An article in the Lancet advocates the use of placebos for active treatment, according to MedPage Today (Placebos Advocated as Active Treatments).
Finniss and colleagues reviewed the literature on the placebo effect, which suggests that it is far more complicated than many people think.
It is more than just taking a pill that patients think is, or could be, an active drug. The act of receiving a pill brings a whole “psychosocial context” into play, according to Finniss and colleagues: it includes not only the patient’s desires and expectations but also those of the clinician; their past experiences; and their interaction with each other and with their physical and social environment,” they wrote.
“The placebo is inert but the psychosocial context is not,” the researchers asserted.
The authors acknowledge potential ethical issues, but advocate the use of non-deceptive practices in prescribing and administering placebos.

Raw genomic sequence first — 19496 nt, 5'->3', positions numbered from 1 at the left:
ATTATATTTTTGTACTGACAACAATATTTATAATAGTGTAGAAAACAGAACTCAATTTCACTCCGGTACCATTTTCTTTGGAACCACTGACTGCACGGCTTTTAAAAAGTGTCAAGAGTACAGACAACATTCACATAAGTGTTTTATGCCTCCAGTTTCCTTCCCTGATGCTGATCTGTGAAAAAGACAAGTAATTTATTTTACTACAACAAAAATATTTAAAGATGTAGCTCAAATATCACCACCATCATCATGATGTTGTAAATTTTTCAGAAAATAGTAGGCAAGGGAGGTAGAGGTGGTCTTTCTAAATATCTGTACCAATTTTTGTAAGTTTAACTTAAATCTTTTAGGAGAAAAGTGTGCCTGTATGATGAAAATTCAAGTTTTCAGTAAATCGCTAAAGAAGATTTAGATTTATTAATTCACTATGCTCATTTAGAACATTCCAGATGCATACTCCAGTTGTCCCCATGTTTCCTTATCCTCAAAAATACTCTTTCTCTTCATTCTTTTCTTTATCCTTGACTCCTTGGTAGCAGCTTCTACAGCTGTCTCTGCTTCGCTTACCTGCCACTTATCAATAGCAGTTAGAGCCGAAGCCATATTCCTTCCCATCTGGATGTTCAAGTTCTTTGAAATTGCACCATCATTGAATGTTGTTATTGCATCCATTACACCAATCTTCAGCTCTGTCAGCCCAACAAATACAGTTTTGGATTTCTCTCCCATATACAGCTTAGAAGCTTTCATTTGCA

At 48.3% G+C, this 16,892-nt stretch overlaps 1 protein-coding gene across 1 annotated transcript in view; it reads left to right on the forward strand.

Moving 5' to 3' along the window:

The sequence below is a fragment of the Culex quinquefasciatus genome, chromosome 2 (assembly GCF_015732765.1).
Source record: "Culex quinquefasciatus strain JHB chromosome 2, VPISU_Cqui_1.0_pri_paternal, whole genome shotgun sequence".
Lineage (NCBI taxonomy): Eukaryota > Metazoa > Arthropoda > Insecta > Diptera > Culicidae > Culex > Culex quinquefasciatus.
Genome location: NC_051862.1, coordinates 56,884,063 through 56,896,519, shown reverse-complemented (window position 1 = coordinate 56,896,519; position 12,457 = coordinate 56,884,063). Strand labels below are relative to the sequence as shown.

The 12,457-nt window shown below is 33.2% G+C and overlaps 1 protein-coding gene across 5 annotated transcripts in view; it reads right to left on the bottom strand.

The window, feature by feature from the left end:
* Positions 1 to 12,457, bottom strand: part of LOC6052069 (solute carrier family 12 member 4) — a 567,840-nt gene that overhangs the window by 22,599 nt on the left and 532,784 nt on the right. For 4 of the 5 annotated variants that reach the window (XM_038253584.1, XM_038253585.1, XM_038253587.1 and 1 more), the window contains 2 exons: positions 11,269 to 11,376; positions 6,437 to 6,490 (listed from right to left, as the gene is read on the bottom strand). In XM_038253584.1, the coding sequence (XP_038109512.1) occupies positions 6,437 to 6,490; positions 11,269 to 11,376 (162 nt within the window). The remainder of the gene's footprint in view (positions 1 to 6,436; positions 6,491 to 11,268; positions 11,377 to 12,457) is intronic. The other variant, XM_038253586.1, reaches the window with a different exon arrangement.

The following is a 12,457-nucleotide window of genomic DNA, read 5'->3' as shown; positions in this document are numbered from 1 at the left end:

Placebos can be helpful for treatment but they can also be harmful in new drug development. In particular, when people who respond to placebos participate as subjects, it can seem as though a drug isn’t effective when in fact it is. If drug companies can find ways to eliminate placebo responders from trials then the robustness of those trials will increase and more drugs will make it to market.
If those same companies are particularly clever, they’ll find ways to maximize the placebo response in the treatment arm while minimizing it in the control, thus making non-effective drugs seem to work. That may be hard to do in a double-blind study but I wouldn’t call it impossible.February 22, 2010